CUVs set to challenge SUVs for market dominance

The emerging CUV market could soon overtake traditional passenger cars for popularity.

Chevrolet Spark

Australia is only just getting used to the boom in SUVs – both the number of models available and how many are being sold – yet already there’s a newcomer set to steal its thunder: the CUV, or crossover utility vehicle.

The man in charge of General Motors design, former Holden design boss Mike Simcoe, says CUVs are only just getting started.

“There’s a change you can see in the marketplace which is a place somewhere between SUVs and traditional vehicles, hatches and sedans … and it’s a market that’s growing very quickly,” Simcoe told Wheels at the recent Los Angeles motor show.

“Customers clearly like a higher driving position, and as the market is filled with vehicles that are taller and have higher driving positions there’s more need for customers to be part of that.”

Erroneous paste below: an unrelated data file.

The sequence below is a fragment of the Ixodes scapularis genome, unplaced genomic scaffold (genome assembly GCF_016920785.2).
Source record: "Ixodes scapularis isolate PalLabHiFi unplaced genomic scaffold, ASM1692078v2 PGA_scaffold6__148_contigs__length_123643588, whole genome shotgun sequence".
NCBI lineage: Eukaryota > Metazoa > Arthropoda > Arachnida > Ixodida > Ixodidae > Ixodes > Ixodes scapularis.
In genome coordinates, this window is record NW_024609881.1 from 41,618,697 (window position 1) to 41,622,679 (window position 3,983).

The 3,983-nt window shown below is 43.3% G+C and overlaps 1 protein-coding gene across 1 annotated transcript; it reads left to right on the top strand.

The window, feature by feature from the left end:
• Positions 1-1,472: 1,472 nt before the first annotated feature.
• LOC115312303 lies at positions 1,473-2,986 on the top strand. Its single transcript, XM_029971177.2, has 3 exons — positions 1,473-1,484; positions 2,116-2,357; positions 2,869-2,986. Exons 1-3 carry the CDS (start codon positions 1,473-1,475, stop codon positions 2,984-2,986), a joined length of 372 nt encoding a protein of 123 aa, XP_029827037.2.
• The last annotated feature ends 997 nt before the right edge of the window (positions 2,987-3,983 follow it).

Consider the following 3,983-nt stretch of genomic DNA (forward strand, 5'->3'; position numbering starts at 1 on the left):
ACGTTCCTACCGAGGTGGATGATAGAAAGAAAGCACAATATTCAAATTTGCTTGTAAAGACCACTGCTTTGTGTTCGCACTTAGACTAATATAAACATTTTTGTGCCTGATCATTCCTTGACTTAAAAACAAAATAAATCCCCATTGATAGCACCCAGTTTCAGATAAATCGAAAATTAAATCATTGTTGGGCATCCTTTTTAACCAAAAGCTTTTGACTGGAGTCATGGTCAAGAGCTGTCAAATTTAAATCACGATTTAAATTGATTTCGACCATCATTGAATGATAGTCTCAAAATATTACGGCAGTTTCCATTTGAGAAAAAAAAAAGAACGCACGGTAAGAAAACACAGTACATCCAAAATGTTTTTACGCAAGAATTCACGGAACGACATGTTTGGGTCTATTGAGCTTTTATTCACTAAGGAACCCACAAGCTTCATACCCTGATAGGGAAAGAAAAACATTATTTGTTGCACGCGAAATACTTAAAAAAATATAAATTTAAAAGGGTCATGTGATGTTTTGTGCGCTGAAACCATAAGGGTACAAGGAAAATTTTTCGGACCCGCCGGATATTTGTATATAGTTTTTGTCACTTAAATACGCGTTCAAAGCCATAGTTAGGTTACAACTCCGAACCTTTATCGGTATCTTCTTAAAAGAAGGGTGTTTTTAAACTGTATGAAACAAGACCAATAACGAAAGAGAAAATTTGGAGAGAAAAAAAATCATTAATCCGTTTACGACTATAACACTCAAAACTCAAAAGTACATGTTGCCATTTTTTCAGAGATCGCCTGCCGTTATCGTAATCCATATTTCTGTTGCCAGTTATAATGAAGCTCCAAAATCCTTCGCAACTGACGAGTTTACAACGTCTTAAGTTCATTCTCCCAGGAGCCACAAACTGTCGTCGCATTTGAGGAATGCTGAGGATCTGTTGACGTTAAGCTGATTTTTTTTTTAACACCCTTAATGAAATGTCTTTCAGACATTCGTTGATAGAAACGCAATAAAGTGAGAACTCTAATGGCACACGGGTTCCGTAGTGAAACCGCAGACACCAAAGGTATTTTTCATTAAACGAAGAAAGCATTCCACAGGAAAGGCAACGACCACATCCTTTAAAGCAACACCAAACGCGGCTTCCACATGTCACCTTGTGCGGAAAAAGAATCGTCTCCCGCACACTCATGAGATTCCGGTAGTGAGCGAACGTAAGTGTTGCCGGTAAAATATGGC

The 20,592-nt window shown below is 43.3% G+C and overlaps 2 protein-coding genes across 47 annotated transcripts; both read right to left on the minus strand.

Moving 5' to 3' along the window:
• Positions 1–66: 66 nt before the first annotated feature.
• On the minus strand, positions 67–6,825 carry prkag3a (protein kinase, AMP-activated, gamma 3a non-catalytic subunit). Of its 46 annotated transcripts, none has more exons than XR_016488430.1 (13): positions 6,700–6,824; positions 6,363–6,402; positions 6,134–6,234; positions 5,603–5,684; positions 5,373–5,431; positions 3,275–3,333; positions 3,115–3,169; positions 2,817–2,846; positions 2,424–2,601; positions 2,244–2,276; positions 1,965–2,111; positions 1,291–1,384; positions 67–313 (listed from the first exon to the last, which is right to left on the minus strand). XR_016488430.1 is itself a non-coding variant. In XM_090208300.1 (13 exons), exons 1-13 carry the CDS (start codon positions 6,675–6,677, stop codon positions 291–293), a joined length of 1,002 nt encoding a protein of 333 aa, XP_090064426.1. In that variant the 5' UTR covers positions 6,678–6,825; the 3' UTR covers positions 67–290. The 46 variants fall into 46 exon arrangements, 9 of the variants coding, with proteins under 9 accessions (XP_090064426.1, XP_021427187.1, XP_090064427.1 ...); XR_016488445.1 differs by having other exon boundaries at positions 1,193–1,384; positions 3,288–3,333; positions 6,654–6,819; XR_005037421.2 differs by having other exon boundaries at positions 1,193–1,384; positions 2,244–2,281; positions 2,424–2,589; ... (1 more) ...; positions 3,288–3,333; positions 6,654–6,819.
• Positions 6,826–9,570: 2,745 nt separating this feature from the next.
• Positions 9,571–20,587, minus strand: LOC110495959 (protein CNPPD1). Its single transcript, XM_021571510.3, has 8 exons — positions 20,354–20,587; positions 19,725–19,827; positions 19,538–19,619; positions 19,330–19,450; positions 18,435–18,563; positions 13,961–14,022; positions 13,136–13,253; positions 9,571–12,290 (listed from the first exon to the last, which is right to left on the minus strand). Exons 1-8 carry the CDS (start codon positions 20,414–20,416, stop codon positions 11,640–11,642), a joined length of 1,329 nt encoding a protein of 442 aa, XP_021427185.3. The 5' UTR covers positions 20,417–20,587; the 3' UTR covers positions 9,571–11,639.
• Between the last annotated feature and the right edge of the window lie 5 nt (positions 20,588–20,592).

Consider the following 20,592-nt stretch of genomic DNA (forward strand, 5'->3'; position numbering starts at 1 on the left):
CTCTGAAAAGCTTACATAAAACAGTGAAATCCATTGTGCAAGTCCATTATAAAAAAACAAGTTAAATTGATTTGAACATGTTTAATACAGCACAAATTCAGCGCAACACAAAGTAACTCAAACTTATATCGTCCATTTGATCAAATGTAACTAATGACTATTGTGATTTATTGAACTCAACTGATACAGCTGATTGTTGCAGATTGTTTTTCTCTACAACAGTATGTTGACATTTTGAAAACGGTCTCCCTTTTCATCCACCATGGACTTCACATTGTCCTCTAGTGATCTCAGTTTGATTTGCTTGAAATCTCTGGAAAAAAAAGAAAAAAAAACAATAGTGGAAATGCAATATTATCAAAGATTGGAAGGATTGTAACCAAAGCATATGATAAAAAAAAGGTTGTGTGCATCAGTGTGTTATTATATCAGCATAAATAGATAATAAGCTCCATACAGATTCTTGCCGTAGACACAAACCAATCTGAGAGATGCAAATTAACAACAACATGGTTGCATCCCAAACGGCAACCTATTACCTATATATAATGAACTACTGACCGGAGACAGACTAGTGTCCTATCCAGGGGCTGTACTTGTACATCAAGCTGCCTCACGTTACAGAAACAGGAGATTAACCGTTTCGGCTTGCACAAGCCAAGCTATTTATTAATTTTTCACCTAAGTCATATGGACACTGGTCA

Simcoe said the imminent growth in CUVs was in response to customer demand and an evolving market, with developed markets, in particular, demanding more models and variants.

Chevrolet SPark

“In the same way that SUVs are working with consumers, CUVs will start doing the same thing. Will they overtake [passenger cars], we’ll see, but the trend will continue.”

No surprises, then, that GM, Holden’s parent company, is working on a range of CUVs.

As part of a 2017 model offensive Opel last week confirmed it would add two new CUV models to its range, one similar in size to the Barina and one similar to the Holden Astra.

Then there’s the Subaru Outback-style version of the upcoming Opel Insignia; sources say the high riding version will be sold in Australia as a Holden.

However, Simcoe believes the makeup of CUVs will continue to evolve. Rather than just high riding versions of existing hatches or wagons – such as the Subaru XV or Audi Allroad – car makers will begin developing specific bodies and designs. It may be as simple as the Mercedes-Benz GLA, which uses the design language and underpinnings of the A-Class but in a slightly chunkier and more spacious body.

“You’ll see more and more specific proportions related to CUVs and SUVs,” said Simcoe. 


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